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Author Topic: Is Canon at a Crossroads?  (Read 5257 times)

pwp

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Re: Is Canon at a Crossroads?
« Reply #15 on: June 10, 2012, 07:04:19 PM »
The integration of their wetware components will be the true advancement but a social minefield.

What? http://www.rudyrucker.com/blog/2007/08/25/what-is-wetware/ Which wetware?

PW

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Re: Is Canon at a Crossroads?
« Reply #15 on: June 10, 2012, 07:04:19 PM »

Marsu42

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Re: Is Canon at a Crossroads?
« Reply #16 on: June 11, 2012, 04:15:43 AM »
I think Canon is at a crossroads, but it's not the crossroads you imagine. If you read their announcements for these new lenses and the T4i, it's pretty clear these lenses are targeted to video.R market and I think they intend to hold on to it.

I agree, unfortunately since I don't shoot video. The "crossroads" for Canon is how they'll allocate their r&d resources, i.e. how of the dslr still shooters' market they are willing to loose for the certainty that they have a strong position in the future video & mirrorless markets. And the 650d sensor shows what they're developing, and what not.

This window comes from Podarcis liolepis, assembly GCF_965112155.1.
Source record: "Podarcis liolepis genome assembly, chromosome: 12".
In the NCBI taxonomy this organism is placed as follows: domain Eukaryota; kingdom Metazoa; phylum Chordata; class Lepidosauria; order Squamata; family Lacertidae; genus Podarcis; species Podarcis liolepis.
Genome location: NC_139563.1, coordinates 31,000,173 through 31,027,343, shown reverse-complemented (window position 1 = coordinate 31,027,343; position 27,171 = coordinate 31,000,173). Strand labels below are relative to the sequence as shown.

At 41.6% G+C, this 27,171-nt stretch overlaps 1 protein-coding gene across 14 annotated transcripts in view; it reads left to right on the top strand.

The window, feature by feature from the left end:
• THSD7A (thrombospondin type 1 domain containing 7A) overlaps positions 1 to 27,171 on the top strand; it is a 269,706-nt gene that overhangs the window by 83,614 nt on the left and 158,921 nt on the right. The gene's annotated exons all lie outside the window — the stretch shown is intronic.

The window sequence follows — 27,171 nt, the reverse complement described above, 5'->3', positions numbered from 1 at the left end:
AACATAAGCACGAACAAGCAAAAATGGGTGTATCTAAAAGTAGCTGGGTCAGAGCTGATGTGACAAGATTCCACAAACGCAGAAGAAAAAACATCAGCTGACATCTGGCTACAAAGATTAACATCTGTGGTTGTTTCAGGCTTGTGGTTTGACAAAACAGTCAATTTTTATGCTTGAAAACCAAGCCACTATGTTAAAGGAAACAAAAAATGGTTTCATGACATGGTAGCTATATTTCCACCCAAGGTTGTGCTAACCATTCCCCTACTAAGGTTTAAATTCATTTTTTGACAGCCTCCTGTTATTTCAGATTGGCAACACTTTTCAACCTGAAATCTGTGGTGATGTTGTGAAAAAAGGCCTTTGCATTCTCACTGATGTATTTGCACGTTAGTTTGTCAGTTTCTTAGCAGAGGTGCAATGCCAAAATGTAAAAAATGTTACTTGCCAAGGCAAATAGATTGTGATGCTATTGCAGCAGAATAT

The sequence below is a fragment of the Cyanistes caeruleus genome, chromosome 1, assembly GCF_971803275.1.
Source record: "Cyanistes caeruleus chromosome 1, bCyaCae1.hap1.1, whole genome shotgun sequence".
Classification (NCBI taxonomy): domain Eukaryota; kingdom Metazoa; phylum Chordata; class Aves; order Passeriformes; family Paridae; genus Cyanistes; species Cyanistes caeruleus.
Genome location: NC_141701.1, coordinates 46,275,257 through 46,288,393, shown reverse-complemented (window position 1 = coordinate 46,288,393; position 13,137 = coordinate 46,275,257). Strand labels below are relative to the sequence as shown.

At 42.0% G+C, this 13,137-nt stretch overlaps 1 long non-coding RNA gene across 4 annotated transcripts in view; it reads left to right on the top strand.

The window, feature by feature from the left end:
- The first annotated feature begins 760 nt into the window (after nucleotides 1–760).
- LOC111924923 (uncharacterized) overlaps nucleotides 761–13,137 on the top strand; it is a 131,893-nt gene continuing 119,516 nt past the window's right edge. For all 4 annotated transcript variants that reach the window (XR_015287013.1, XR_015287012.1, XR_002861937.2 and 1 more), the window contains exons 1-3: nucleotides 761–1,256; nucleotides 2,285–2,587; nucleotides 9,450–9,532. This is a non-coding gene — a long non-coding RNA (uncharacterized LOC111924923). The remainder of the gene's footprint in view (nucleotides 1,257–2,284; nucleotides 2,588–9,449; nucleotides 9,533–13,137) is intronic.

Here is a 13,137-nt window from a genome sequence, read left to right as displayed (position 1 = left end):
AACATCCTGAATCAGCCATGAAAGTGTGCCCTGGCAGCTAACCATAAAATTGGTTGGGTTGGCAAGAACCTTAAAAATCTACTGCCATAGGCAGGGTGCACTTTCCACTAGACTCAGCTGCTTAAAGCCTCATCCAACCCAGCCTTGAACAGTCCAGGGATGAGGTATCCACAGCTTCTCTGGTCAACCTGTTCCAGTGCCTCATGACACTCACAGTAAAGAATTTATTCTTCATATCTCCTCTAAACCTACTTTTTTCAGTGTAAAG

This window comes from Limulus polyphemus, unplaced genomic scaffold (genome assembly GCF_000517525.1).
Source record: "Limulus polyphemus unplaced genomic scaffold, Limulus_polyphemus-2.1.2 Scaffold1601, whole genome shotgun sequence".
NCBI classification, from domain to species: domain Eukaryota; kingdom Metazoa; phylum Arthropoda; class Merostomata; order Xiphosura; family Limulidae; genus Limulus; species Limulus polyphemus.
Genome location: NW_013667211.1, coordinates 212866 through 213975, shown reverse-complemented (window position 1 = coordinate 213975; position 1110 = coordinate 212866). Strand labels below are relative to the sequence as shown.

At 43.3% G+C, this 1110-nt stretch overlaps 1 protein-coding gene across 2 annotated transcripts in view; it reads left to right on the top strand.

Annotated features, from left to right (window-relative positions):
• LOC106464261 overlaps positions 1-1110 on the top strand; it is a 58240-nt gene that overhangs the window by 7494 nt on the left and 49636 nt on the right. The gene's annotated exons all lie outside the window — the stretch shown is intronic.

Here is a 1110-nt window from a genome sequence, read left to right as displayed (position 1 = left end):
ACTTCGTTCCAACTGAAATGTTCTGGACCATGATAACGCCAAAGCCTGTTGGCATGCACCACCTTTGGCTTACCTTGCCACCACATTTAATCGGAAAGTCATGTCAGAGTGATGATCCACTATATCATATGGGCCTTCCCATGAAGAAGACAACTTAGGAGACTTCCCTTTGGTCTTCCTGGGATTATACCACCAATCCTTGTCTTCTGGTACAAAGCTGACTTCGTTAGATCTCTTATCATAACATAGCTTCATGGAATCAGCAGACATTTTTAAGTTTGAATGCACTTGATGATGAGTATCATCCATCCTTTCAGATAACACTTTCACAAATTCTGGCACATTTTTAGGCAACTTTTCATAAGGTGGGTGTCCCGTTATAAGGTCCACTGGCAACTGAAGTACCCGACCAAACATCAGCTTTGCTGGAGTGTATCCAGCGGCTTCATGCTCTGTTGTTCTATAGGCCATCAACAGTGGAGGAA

marekjoz

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Re: Is Canon at a Crossroads?
« Reply #17 on: June 11, 2012, 05:02:26 AM »
There are two areas at least:
1. Electronics including sensor technology evolving it's way
2. Glass and optics
Unless there is some quite other way of aquiring an image than through lens to sensor, most probably (99 to 1) bigger glass will mean better IQ. Of course there might appear some very good small lenses better than bigger, but only if it won't be allowed to use some patented technology in the bigger lens that was used in the small ones.
What could eliminate lenses we know them today? Lasers? Electromagnetic wave (photons) detectors (light travels through a pipe and we can discover its measurable parameters with some kind of antenna)? Then lenses we know them today would not be needed anymore. But unless it happens, even if mirrorless system is better and better, bigger glass will always be better. There is of course some point, at which smaller lenses for smaller systems are good enough even if bigger glassess are better. So then there would come applications which would make a use of the bigger glass above the smaller ones so it will roll on again and again.
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lonebear

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Re: Is Canon at a Crossroads?
« Reply #18 on: June 11, 2012, 12:21:54 PM »
Me thinks several trends might be worth to watch in this regard.

1. Technologies are achieving closer towards the resolution limit of human eyes
    For example, retina display which is at 326 pixels per inch, fairly close to human eye's limit except the fovea.